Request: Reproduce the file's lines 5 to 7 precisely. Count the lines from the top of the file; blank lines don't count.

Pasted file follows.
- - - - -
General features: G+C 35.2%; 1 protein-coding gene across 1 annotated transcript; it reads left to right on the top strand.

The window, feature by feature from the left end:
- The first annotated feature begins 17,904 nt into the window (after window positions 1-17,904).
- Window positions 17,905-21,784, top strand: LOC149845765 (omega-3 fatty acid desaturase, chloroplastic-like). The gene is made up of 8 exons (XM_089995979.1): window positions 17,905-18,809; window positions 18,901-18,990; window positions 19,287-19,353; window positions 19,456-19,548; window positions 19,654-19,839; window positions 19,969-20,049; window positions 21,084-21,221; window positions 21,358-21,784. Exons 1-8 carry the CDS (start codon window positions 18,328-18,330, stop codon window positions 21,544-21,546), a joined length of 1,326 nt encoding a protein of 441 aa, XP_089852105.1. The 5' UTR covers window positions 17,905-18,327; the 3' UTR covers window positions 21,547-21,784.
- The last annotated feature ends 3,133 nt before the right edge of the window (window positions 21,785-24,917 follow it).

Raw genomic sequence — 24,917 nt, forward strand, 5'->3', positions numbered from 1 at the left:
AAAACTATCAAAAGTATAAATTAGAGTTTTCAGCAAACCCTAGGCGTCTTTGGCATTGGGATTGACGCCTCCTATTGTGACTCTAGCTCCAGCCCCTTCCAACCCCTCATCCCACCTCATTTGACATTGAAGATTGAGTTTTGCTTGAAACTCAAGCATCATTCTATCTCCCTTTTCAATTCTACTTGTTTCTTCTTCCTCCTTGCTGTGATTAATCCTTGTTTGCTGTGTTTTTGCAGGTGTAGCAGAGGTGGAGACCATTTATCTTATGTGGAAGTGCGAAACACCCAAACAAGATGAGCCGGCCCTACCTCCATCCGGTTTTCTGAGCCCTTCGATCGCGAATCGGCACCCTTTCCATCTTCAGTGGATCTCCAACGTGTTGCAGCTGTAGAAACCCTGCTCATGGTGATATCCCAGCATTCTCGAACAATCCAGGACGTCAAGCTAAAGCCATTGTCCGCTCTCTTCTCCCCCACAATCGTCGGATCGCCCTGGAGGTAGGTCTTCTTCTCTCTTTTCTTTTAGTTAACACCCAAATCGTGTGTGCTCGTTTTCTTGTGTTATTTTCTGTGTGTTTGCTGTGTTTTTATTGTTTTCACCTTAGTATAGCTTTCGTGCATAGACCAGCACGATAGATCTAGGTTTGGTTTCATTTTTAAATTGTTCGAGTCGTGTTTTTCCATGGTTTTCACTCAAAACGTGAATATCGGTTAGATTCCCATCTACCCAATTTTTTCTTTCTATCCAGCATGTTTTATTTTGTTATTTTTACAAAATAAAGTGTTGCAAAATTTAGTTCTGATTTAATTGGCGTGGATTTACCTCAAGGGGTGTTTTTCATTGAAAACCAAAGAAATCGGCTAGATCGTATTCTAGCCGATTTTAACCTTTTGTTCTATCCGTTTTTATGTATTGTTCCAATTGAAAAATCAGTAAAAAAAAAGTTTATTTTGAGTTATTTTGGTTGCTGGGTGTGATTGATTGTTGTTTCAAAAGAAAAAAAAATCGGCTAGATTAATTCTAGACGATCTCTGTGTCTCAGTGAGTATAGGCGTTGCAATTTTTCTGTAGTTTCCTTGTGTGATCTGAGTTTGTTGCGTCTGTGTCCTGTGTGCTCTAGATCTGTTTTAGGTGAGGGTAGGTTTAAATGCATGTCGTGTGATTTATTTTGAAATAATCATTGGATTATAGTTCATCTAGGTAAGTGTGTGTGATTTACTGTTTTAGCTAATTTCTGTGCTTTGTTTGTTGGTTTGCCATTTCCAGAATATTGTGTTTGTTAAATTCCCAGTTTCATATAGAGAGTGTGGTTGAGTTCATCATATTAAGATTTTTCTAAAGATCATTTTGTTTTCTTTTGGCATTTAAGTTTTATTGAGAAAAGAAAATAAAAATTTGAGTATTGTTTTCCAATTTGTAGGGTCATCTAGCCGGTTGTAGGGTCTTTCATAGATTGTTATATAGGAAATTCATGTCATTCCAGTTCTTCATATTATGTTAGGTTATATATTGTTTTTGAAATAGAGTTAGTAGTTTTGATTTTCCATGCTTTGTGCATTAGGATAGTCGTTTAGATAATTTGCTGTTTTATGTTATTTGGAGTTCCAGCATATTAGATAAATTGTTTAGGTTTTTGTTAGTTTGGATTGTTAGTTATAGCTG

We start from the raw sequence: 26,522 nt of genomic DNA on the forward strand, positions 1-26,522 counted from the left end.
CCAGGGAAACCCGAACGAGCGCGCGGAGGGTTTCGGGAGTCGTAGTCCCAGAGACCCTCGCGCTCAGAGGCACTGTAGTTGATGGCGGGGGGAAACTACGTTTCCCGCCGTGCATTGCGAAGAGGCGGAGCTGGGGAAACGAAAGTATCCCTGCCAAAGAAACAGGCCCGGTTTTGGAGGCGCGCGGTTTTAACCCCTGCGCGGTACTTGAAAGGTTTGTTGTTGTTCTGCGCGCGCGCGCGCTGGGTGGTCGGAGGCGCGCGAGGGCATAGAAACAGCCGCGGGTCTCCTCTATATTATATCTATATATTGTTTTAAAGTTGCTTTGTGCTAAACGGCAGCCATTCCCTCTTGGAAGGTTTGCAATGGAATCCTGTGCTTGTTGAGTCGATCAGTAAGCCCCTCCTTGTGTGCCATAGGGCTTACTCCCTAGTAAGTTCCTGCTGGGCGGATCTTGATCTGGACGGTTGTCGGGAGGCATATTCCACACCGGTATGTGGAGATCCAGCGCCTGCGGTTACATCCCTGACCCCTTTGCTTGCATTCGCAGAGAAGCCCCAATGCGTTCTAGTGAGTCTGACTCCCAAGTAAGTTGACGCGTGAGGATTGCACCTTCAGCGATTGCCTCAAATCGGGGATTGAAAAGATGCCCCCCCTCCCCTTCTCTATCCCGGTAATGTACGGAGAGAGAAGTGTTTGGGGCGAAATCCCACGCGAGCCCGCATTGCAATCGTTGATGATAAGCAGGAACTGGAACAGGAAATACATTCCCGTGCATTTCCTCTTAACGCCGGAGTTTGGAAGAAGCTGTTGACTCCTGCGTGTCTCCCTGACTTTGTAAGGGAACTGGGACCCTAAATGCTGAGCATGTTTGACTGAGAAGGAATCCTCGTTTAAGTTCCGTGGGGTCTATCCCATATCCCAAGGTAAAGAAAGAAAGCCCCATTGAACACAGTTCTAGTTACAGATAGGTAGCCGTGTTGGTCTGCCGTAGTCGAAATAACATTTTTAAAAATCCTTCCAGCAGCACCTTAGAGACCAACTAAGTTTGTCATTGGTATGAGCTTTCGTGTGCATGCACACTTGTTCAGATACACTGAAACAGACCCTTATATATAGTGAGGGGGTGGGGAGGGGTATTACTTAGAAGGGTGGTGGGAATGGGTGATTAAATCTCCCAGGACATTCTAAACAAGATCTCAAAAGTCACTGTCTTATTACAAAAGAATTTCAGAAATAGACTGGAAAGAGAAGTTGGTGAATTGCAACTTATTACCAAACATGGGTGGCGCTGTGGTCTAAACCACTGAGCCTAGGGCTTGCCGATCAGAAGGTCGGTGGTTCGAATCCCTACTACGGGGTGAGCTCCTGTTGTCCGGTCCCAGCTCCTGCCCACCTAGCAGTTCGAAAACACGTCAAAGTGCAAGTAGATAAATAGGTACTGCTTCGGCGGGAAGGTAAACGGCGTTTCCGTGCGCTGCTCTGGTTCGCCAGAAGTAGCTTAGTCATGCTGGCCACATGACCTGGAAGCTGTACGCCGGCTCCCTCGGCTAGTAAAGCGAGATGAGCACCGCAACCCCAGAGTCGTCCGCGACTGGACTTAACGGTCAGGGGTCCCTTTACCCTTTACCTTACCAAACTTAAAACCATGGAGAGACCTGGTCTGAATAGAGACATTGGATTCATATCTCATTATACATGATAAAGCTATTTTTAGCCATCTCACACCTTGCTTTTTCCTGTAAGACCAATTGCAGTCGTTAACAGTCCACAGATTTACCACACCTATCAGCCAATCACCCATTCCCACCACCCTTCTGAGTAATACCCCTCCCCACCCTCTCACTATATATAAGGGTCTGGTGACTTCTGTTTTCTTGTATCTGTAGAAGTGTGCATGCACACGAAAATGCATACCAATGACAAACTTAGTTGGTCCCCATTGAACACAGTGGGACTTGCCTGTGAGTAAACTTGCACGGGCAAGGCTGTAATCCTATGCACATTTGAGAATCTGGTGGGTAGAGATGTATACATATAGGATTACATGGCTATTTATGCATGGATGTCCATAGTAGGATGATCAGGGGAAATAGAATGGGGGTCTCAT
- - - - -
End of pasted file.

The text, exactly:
- The last annotated feature ends 3,133 nt before the right edge of the window (window positions 21,785-24,917 follow it).

Raw genomic sequence — 24,917 nt, forward strand, 5'->3', positions numbered from 1 at the left:
AAAACTATCAAAAGTATAAATTAGAGTTTTCAGCAAACCCTAGGCGTCTTTGGCATTGGGATTGACGCCTCCTATTGTGACTCTAGCTCCAGCCCCTTCCAACCCCTCATCCCACCTCATTTGACATTGAAGATTGAGTTTTGCTTGAAACTCAAGCATCATTCTATCTCCCTTTTCAATTCTACTTGTTTCTTCTTCCTCCTTGCTGTGATTAATCCTTGTTTGCTGTGTTTTTGCAGGTGTAGCAGAGGTGGAGACCATTTATCTTATGTGGAAGTGCGAAACACCCAAACAAGATGAGCCGGCCCTACCTCCATCCGGTTTTCTGAGCCCTTCGATCGCGAATCGGCACCCTTTCCATCTTCAGTGGATCTCCAACGTGTTGCAGCTGTAGAAACCCTGCTCATGGTGATATCCCAGCATTCTCGAACAATCCAGGACGTCAAGCTAAAGCCATTGTCCGCTCTCTTCTCCCCCACAATCGTCGGATCGCCCTGGAGGTAGGTCTTCTTCTCTCTTTTCTTTTAGTTAACACCCAAATCGTGTGTGCTCGTTTTCTTGTGTTATTTTCTGTGTGTTTGCTGTGTTTTTATTGTTTTCACCTTAGTATAGCTTTCGTGCATAGACCAGCACGATAGATCTAGGTTTGGTTTCATTTTTAAATTGTTCGAGTCGTGTTTTTCCATGGTTTTCACTCAAAACGTGAATATCGGTTAGATTCCCATCTACCCAATTTTTTCTTTCTATCCAGCATGTTTTATTTTGTTATTTTTACAAAATAAAGTGTTGCAAAATTTAGTTCTGATTTAATTGGCGTGGATTTACCTCAAGGGGTGTTTTTCATTGAAAACCAAAGAAATCGGCTAGATCGTATTCTAGCCGATTTTAACCTTTTGTTCTATCCGTTTTTATGTATTGTTCCAATTGAAAAATCAGTAAAAAAAAAGTTTATTTTGAGTTATTTTGGTTGCTGGGTGTGATTGATTGTTGTTTCAAAAGAAAAAAAAATCGGCTAGATTAATTCTAGACGATCTCTGTGTCTCAGTGAGTATAGGCGTTGCAATTTTTCTGTAGTTTCCTTGTGTGATCTGAGTTTGTTGCGTCTGTGTCCTGTGTGCTCTAGATCTGTTTTAGGTGAGGGTAGGTTTAAATGCATGTCGTGTGATTTATTTTGAAATAATCATTGGATTATAGTTCATCTAGGTAAGTGTGTGTGATTTACTGTTTTAGCTAATTTCTGTGCTTTGTTTGTTGGTTTGCCATTTCCAGAATATTGTGTTTGTTAAATTCCCAGTTTCATATAGAGAGTGTGGTTGAGTTCATCATATTAAGATTTTTCTAAAGATCATTTTGTTTTCTTTTGGCATTTAAGTTTTATTGAGAAAAGAAAATAAAAATTTGAGTATTGTTTTCCAATTTGTAGGGTCATCTAGCCGGTTGTAGGGTCTTTCATAGATTGTTATATAGGAAATTCATGTCATTCCAGTTCTTCATATTATGTTAGGTTATATATTGTTTTTGAAATAGAGTTAGTAGTTTTGATTTTCCATGCTTTGTGCATTAGGATAGTCGTTTAGATAATTTGCTGTTTTATGTTATTTGGAGTTCCAGCATATTAGATAAATTGTTTAGGTTTTTGTTAGTTTGGATTGTTAGTTATAGCTG